Check your website’s URL. Does it say “HTTP” or “HTTPS” at the beginning?
It should say HTTPS. If it says HTTP, you have an SEO problem.
This is a security issue that Google cares a lot about. It can affect your SEO performance.
The fix is pretty technical, but there’s good news. The vast majority of web hosts will force a HTTPS redirect for your site for free as part of your hosting service.
So contact your web host immediately if you have this issue.
Website loading speed is an EXTREMELY complicated topic with tons of rabbit holes to go down. But you can keep it simple and still promote better loading speeds (which helps your SEO).
First, make sure any images you’re using are compressed. Use Shortpixel to compress images before you upload them to your site.
Then, install a minification plugin. WP Rocket is one of the best.
When you ask it to minify your code, it will remove unnecessary parts of your website’s code. Which speeds up your website without affecting functionality.
Off-page SEO encompasses a few concepts, but the most important factor is backlinks. These are links on other sites that point to yours.
Backlinks have been one of the most important SEO ranking factors since Google’s very beginning.
Here again, you can get pretty complicated with personal injury SEO backlink strategies. But we’re going to keep it simple here.
Here’s what you need to know:
You can get yourself into trouble if you get the wrong backlinks. If you buy spammy links that have no relevance or traffic to support them, you could get your entire site removed from Google.
So don’t do that.
Instead, either work with a high-quality link builder or engage in the following safe link building tactics.
Start with your law firm directories. (Hint: You’re on one right now.)
If you don’t have a backlink from your listing on each directory, you’re missing an opportunity. So, add the link.
Some directories will want you to pay to do so. If they have traffic (you can check in your SEO tool), then it’s probably worth it.
It’s not the sexiest link building tactic, but it is the safest: Create amazing, unique content, and the links will roll in (eventually).
I’m not talking about a blog post you bang out in 25 minutes before lunch. I’m talking about in-depth thought leadership or original studies in your practice area.
That’s the kind of stuff that racks up backlinks.
I’ll even give you a freebie:
Pull the car accident data for your city. Find the five most intersections where you’re most likely to have a car accident, based on the data. Write an article about that and let your local news sites know about it.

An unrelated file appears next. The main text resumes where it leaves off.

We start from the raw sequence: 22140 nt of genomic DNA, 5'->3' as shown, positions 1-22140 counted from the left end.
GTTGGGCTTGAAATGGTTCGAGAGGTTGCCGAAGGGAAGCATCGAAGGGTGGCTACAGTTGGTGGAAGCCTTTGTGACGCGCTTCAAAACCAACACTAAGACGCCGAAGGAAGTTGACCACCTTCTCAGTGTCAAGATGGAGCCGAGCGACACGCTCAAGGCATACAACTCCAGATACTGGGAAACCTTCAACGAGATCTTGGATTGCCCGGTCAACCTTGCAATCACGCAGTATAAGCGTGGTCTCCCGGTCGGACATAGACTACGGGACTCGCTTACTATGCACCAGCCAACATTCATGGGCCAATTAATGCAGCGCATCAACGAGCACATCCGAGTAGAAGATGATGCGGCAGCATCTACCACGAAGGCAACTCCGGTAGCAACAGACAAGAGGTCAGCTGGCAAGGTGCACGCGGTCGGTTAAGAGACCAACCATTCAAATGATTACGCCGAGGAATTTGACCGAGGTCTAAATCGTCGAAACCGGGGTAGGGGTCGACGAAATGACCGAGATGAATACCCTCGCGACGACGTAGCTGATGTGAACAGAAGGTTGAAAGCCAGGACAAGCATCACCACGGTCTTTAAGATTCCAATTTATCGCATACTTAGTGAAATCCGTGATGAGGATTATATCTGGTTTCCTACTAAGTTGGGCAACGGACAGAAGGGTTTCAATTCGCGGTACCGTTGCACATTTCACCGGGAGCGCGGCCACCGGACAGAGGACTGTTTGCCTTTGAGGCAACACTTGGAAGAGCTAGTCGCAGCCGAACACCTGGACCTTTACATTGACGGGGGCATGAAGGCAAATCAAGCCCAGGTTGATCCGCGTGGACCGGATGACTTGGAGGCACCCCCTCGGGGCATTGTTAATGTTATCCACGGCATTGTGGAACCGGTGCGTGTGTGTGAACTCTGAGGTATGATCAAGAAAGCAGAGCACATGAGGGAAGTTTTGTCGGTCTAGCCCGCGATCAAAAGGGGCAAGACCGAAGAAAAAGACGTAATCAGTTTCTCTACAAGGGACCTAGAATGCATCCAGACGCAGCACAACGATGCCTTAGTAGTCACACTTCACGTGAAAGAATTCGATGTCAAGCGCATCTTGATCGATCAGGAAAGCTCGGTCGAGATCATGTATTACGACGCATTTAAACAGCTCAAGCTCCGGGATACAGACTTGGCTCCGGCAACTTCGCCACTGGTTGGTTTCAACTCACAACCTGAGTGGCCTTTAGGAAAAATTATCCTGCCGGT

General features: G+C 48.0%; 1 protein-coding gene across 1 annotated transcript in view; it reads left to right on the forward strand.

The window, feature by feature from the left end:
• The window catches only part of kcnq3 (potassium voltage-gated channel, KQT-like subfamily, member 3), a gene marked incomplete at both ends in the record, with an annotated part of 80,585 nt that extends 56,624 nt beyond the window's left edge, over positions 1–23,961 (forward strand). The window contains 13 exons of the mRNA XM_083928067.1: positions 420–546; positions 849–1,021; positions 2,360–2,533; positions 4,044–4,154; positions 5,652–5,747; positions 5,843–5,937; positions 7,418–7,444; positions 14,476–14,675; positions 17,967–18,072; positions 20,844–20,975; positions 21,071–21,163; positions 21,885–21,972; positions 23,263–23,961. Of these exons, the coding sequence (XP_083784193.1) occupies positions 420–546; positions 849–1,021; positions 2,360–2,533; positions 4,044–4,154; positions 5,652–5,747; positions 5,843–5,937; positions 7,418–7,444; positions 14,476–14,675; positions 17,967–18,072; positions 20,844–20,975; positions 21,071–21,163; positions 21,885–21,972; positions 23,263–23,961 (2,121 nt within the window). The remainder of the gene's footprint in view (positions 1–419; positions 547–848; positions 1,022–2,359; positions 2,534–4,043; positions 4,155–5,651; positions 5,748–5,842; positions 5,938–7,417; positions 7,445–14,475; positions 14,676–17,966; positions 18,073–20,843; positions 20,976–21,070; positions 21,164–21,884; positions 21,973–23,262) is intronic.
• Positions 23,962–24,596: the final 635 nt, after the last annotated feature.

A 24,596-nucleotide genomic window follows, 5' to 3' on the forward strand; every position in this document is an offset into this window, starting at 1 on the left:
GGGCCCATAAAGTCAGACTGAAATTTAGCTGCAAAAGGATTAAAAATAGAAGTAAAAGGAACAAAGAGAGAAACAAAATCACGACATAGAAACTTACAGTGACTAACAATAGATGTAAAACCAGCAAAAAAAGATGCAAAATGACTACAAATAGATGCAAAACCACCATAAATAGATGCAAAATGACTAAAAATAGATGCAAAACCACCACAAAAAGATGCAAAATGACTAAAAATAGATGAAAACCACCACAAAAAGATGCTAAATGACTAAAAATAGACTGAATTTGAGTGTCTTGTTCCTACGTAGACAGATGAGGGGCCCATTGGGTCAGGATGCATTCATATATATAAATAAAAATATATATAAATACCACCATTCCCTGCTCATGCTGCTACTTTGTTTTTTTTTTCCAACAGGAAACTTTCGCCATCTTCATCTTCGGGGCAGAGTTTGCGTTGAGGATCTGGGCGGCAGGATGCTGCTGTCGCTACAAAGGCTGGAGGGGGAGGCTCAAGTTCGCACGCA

That’s a pretty quick way to get a few high-quality backlinks, and that’s just one idea.
Call it guest posting, media outreach, or whatever you like:
The point of this personal injury link building tactic is to contribute quotations or even whole articles to websites that are relevant to your firm or practice area.
And in doing so, you get those websites to link back to your firm when they credit you.
This takes some work. It’s not easy. But it can yield incredible results if you stick with it.
So, get started:
Note: Backlinks are an INCREDIBLY important and complex topic. We’ve kept it surface-level here, but if you want to learn more, check out this comprehensive guide to building backlinks.
SEO content for personal injury firms can be broken down into two main types:
You’ll need to create a piece of content to target each of the keywords you would like to rank for. And you’ll need to be:
But most importantly, you need to nail the search intent. In other words, you need to create the content Google users are looking for when they search for the keyword you’re targeting.
That’s the most important factor — search intent. It’s what Google is looking for first and foremost. If you nail it, you’re primed to rank.
Local SEO isn’t important for everyone, but it IS important in SEO for personal injury lawyers.
That’s because you’re trying to rank locally — in the geographic area you serve. That may be a single city, a state, or a broader region. But it’s geographically anchored.
Local SEO is complicated, and I’ve got a whole guide on local injury law SEO that you can dig into.
But when you’re just starting out, the most important parts of local SEO are:
You’re already doing the local keywords bit if you’re following my advice from the keyword research section.
But the GBP (formerly Google My Business) part is a little more involved. Essentially, it’s what influences this part of the Google results:
And how you show up in Google Maps:
Luckily, it’s not complicated. You just claim your profile. Then, you fill it out. Follow every single step and add as much information as possible.
Make a plan to take advantage of the ability to post on GBP, too. Treat it like a social media platform.
And finally, encourage your clients to leave reviews on your GBP.
Google likes it when you use their toolset. And GBP is one of their favorite tools.
Trust me — fully optimizing and utilizing your GBP is one of the most important ways to dominate at local SEO.
After you start doing your own SEO, you need a way to see if it’s working. There are a few ways to measure SEO results:
You’ll want to see all of these rise over time. And you can measure them with Google Search Console and your paid SEO tool of choice.
But really, there’s only one measurement that actually counts:
In other words, the number of people who are visiting your site after seeing it in Google and then contacting you about a viable personal injury claim.
That’s the measurement that matters. But if you’re doing your SEO right, you’ll see leads start coming in.
This isn’t everything there is to know about SEO for personal injury lawyers. But it IS everything you need to know to get started.
So, what’s next? How do you take this all further and get even better results?
By taking our course on SEO for personal injury attorneys. It’s the most comprehensive course in the game, and it’s focused on getting more cases for YOU. Best of luck.